At the eight-kilmoter mark, it was Cheserek who began to lag behind. Tiernan and Knight pulled ahead and left Cheserek in the dust. From there, Tiernan was able to get the separation he needed to cross the finish line in first place with a time of 29:22.0, finishing approximately five seconds ahead of Knight and 26 seconds faster than Cheserek.
It was the first time a male Villanova runner captured the cross country national title since Vic Zwolak won in 1963.
About three weeks after winning the NCAA title, he was in Australia, competing in the Zatopek10–the Australian national race.
Rocking a custom Villanova singlet, Tiernan blazed his way to another first-place finish with a time of 27:59.74–nearly 30 seconds in front of second place.
With the win, Tiernan now holds a pair of national championships, each from different countries.
1. April 4: ‘The Shot’ Launches Villanova Into History Books in 77-74 win over North Carolina in National Championship Game
It’s a shot that all young basketball players dream of growing up.
It’s an opportunity that every fledgling hooper emulates, as they run down the driveway screaming “3…2…1…” while heaving the ball into the air. The kind of shot that dreams are made of, almost too good for Hollywood screens to the point where it has become too cliched to watch at the end of sports movies. Despite this, it’s a moment that always continues to captivate us.
It’s a type of moment that’s perfect, a little too perfect to even occur in real life.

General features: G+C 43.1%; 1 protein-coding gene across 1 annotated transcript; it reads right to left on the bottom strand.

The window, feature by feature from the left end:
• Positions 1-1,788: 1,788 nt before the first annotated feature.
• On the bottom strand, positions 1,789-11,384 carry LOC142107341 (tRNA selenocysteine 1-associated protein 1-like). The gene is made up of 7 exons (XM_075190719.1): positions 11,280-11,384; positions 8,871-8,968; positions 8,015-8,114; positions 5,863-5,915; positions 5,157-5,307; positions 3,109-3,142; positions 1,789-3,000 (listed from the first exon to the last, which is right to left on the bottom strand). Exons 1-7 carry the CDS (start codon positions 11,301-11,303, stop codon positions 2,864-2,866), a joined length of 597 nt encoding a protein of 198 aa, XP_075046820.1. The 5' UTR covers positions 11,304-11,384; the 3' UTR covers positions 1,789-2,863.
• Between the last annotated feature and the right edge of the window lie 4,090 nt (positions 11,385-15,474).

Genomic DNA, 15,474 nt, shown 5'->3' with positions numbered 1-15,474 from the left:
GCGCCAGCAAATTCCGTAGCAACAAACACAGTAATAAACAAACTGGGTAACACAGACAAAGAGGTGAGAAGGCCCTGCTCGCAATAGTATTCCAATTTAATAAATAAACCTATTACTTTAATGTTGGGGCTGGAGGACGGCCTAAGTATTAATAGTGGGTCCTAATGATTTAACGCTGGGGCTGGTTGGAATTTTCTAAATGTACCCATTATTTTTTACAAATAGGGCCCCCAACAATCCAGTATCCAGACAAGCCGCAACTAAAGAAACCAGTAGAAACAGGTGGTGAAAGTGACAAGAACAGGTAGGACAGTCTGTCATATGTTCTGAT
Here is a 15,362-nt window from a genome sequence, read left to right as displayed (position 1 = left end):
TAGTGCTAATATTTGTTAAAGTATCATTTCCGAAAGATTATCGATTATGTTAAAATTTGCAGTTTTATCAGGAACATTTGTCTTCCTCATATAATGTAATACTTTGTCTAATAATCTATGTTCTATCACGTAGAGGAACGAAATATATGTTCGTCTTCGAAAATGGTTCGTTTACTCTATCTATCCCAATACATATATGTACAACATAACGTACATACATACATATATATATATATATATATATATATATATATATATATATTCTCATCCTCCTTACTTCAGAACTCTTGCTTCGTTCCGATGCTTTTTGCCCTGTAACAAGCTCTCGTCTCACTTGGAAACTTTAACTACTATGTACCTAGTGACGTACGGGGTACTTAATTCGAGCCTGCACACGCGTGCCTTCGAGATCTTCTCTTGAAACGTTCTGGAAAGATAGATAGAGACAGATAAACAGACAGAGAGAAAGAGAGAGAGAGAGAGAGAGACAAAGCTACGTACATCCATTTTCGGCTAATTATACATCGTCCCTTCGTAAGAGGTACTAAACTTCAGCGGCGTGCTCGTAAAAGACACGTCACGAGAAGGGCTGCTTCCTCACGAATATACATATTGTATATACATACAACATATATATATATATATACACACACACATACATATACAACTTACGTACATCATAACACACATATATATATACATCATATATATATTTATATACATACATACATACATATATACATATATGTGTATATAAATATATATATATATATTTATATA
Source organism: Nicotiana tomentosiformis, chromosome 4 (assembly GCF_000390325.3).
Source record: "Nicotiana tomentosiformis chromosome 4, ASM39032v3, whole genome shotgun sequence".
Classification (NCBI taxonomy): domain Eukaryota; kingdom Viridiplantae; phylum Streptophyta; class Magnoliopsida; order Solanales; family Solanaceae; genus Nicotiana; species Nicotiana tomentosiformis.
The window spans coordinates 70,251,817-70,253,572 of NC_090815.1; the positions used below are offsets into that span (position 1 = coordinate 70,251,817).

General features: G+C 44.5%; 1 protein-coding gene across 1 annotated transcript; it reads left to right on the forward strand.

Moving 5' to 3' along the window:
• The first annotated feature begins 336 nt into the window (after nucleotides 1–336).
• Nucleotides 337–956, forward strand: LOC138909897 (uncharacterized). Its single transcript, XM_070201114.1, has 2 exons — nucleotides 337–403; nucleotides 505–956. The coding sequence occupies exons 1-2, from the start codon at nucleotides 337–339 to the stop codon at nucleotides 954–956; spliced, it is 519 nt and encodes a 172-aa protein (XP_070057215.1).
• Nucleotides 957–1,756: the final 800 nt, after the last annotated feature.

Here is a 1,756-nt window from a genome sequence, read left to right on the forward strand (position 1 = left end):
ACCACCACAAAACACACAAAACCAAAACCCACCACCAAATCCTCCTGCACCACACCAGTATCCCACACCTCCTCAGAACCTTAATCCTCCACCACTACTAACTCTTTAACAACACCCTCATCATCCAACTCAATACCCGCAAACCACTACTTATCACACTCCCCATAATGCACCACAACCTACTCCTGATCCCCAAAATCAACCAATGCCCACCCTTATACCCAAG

Except that it did happen. It happened with 4.7 seconds left in the National Championship game and became stitched into Villanova’s history until the end of time, with thousands of people packed into the NRG Stadium as witnesses, and millions more tuned in at home around the world.
Sure, North Carolina’s Marcus Paige made a beautiful double-clutch three to tie the game–and seemingly bring it into overtime–but Jenkins answered back with an even greater shot. One that’s been replayed millions of times and will continue to do so for years to come.
By now, everyone should know how it goes.
A boy struggles to handle a large mop, to which Daniel Ochefu steps in to take his place. The act of good will also had an ulterior motive, a tactical one. The Wildcats had tried to run a similar play before and failed to execute it cleanly due to a wet spot in the court offering some slippage. Ochefu made sure to not let that happen again.
Jenkins passes the ball in to Ryan Arcidiacono. Arcidiacono dribbles it in and takes it down the court, grabbing the attention of a couple Tar Heel defenders.
He flips the ball back to an open Jenkins, who rises up for the three….